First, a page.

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Will that extra weight in the trunk of Frank's Buick Roadmaster help him navigate through the late winter snows? Find out.

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Dear Tom and Ray:



I wanted to bring forth the expertise of the Solomons of the Sedan to the following: I drive a '92 Buick Roadmaster. I don't care; it was my dad's, and he loved it above all the vehicles that he owned. Anyway, the snows of a Michigan winter find me again putting an extra 100 pounds of "something" in the trunk to help keep this boat focused on the road. I also put an extra 100 pounds in my wife's front-wheel-drive '99 Chrysler Concorde, thinking that perhaps it is doing something positive in the realm of traction as well. My wife is sure that I am nuts and demanded that I remove the load from her car immediately, listing all sorts of very negative consequences both to the handling of the car and possibly to myself. And if I do not comply, I may very well be the extra 100 pounds of "something" in the trunk. Personally, I think she just wants more trunk space to store her shoes, but maybe she's right, and adding additional weight to either a front-wheel-drive car/truck/van or rear-wheel-drive car/truck/van is really a myth without substance. Could you please add something by way of your expertise? Your answer may well determine if I wind up in a ditch or trunk. -- Frank

TOM: Well, in general, Frank, the heavier the car, the better it does in the snow. The more weight you have pushing down on the tires, the more likely the tires are to cut through the snow and give you some traction.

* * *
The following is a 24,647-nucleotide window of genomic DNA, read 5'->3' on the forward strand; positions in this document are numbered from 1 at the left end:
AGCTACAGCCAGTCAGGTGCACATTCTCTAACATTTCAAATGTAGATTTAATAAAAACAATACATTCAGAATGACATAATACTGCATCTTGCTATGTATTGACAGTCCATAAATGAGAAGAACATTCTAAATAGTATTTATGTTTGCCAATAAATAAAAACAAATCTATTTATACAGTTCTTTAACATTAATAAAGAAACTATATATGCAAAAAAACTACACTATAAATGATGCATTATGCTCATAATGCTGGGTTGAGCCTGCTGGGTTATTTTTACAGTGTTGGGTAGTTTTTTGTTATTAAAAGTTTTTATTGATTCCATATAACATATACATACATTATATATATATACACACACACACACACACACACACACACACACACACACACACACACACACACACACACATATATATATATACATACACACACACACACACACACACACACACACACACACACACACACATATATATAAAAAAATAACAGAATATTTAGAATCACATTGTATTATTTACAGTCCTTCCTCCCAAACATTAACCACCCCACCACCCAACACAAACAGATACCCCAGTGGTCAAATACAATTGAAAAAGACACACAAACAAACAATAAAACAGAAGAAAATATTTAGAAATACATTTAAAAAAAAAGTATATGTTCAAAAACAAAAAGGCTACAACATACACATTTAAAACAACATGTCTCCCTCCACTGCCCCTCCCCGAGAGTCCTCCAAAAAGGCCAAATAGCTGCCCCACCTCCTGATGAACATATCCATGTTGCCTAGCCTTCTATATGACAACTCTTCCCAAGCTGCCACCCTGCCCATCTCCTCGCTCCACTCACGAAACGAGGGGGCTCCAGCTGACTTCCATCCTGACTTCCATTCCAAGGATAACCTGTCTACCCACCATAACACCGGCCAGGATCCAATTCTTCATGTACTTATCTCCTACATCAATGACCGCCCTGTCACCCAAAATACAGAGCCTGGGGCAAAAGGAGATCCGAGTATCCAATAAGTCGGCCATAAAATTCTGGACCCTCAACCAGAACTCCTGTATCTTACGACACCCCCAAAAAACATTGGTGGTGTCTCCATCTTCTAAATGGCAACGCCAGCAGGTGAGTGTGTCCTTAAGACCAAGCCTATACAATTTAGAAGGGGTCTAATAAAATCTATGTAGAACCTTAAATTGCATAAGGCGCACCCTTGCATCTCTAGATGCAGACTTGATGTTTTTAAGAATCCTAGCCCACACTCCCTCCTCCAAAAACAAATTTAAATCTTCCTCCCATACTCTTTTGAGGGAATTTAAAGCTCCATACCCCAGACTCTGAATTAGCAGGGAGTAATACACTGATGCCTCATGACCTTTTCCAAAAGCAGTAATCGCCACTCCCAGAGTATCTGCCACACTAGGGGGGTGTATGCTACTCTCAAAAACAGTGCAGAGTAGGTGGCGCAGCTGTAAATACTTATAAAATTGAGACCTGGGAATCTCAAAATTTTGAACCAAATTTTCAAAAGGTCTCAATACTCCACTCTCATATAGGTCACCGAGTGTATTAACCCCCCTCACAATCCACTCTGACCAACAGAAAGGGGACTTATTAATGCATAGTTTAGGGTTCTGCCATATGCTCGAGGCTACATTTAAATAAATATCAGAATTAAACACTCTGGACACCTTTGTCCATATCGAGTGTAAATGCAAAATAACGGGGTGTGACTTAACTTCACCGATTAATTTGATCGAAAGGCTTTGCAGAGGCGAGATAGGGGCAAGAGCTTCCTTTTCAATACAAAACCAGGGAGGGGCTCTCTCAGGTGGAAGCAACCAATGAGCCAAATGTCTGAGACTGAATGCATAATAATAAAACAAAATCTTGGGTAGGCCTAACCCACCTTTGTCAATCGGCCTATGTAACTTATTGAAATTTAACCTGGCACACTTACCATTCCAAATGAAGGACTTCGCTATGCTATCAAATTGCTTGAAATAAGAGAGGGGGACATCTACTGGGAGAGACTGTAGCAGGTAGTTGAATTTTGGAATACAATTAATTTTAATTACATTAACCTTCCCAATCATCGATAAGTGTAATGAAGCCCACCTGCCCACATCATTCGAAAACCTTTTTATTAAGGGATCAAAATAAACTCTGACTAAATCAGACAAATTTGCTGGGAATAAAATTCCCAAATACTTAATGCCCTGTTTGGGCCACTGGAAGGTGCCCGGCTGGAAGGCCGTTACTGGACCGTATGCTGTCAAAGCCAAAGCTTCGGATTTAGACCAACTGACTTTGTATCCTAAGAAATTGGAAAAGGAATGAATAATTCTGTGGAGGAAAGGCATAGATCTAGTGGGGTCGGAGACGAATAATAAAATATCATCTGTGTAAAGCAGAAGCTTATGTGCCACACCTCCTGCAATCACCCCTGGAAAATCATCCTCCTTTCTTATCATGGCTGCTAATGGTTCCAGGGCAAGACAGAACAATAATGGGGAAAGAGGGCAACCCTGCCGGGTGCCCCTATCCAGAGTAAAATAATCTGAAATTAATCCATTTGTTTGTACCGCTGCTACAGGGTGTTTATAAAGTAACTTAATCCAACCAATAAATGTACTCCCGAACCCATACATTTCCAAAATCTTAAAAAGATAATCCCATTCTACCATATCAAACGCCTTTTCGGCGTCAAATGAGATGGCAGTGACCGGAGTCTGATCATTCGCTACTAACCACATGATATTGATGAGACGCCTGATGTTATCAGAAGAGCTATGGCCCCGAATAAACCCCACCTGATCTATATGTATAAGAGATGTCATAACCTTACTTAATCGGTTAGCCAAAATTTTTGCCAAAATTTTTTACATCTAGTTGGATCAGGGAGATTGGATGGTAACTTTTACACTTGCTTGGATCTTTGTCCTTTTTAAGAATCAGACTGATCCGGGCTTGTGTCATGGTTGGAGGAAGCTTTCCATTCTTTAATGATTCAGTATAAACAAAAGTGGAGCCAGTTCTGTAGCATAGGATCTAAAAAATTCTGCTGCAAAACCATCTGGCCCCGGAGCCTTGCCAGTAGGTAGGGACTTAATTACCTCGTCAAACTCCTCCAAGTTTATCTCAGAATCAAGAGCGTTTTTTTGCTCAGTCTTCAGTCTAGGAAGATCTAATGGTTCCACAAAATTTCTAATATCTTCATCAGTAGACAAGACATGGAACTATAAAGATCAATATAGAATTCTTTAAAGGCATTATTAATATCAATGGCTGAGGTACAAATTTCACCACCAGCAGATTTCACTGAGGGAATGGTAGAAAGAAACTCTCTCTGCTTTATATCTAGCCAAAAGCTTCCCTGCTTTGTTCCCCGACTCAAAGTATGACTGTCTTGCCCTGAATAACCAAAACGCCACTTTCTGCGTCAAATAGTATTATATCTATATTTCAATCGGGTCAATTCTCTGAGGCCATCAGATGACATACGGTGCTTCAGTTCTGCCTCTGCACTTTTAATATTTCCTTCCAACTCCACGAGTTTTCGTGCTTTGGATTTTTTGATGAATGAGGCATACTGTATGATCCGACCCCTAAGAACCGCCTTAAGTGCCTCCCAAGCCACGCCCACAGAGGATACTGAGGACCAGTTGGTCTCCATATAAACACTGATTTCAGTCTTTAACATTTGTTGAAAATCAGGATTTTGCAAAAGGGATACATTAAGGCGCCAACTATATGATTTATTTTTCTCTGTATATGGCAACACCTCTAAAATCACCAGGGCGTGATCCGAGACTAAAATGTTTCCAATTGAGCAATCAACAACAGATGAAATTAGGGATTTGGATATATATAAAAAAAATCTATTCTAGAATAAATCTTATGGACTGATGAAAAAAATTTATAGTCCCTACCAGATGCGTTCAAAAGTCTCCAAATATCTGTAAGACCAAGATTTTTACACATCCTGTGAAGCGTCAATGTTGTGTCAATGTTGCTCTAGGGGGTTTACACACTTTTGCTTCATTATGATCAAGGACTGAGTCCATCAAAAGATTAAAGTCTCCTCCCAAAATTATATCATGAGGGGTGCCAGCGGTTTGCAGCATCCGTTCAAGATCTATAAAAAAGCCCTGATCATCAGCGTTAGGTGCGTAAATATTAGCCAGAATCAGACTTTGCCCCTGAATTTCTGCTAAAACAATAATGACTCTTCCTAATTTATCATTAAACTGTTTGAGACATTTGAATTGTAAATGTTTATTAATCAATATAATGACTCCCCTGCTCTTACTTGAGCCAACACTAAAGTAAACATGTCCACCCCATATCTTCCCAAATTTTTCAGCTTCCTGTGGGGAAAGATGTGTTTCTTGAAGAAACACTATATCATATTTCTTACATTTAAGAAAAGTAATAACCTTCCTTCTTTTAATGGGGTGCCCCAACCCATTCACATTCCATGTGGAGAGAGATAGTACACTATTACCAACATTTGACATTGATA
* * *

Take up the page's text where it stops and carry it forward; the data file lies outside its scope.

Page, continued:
RAY: But there are lots of good reasons why they don't just make cars as heavy as possible. For one thing, weight kills fuel economy. You don't want to get 14 miles per gallon year-round just so you can get around a little better on the few days it snows.

TOM: Actually, with a Roadmaster, you might be thrilled to get 14 mpg year-round!

RAY: But if you want to add weight on a temporary basis, the most helpful place to add it is directly over the driven wheels. So, in a rear-wheel-drive car, you want weight over the rear wheels -- which usually means putting it at the forwardmost wall of the trunk. So for your car, Frank, you're doing the right thing. Although 100 pounds is probably not enough weight to make a difference.

TOM: Right. You might need several hundred pounds to actually improve your traction. You might need to drive around with your mother-in-law in the trunk. See how that goes over with your wife, Frank.

RAY: Now, in a front-wheel-drive car, like your wife's, there's already a huge weight directly over the driven wheels. It's called the engine and transmission. That's why, all things being equal, front-wheel-drive cars do better in the snow than rear-wheel-drive cars. So she has far less need for extra weight in her trunk.

TOM: If her car is having trouble stopping in the snow, or the rear end is sliding out easily, some weight in the trunk might help. But too much weight actually can be counterproductive. If you weigh down the trunk too much, the result is that you begin to lift the front wheels off the ground. Then you can't go, turn OR stop.

RAY: So I'd say go ahead and put a few hundred pounds of sandbags in your trunk, Frank, but leave your wife's car alone. And if either of you are still having trouble getting around in the snow, four good snow tires make a much bigger difference than a little bit of weight.
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